Sunday, 21 July 2013

Filing Chapter 7




If you are going to be filing for bankruptcy, you might be, or be forced to be, filing under Chapter 7. If you are a business, this means that the business is going to be ceasing operations and having a Chapter 7 Trustee appointed right away, who will sell all of the assets and distribute the money to the creditors. It might or might not mean that the people who work for you will lose their jobs. Sometimes, when a company is sold off, it is kept intact or partially intact, and business might proceed as usual, simply with a different person in charge.





Chapter 7 can also be filed by an individual. This is going to mean that you can keep certain property that is exempt. However, some liens, such as real estate mortgages, are going to be kept intact. Any assets that are not exempt are going to be sold off by the trustee in order to pay back the creditors. This is going to mean that the other types of unsecured debts that you have will be canceled. Even though most other types of unsecured debt are canceled, there are some that you are still going to have to be responsible for. This includes child support, most taxes, most student loans and any fines or restitutions that you are responsible for regarding any crime you might have committed.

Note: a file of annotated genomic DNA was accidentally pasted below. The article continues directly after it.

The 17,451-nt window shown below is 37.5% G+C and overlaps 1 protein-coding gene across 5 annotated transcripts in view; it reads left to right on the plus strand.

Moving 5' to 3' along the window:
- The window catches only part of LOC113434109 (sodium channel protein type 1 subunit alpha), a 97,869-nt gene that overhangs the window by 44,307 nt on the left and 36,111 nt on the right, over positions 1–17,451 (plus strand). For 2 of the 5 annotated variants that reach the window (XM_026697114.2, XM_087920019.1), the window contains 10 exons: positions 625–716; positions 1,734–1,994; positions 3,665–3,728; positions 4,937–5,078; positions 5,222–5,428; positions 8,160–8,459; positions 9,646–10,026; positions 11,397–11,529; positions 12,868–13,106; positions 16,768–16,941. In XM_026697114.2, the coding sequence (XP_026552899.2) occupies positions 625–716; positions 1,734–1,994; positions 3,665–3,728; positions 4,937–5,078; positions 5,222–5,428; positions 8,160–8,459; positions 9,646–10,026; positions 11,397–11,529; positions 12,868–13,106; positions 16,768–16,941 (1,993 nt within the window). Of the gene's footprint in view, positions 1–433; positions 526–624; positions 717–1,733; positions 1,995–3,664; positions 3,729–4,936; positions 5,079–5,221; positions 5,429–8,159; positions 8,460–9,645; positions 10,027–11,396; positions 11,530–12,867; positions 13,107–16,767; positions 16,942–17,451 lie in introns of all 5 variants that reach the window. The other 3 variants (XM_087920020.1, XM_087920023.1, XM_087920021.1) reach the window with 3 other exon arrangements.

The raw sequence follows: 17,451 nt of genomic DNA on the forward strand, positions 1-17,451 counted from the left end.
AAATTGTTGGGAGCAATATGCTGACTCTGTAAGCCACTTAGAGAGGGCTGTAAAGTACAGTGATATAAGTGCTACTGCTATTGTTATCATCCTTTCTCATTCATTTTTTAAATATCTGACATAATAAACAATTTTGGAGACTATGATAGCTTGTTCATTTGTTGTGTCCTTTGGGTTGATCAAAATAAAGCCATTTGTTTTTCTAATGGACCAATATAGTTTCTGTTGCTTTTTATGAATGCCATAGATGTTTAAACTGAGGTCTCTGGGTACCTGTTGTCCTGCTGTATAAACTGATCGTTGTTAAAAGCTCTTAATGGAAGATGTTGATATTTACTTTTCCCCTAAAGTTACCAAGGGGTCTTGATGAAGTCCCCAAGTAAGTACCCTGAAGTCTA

If you file for bankruptcy, you are going to be able to start again because most of your debts will have been canceled. Of course, anything that you have of any value will have been sold, so you are going to have to start over when it comes to that as well. Another disadvantage is that you are going to have a record of the bankruptcy on your credit report for 10 years. It might mean that you aren’t able to get loans or other types of credit, but this effect could happen just as easily with high debts.





There are some things that you should consider before filing for Chapter 7. There are some cases in which you can avoid being forced to file on the grounds that it is abusive. You might be able to opt for Chapter 13 instead, which means you can pay off all or some of your debts if you have more time, and if this happens you won’t have to have your property and assets sold off.

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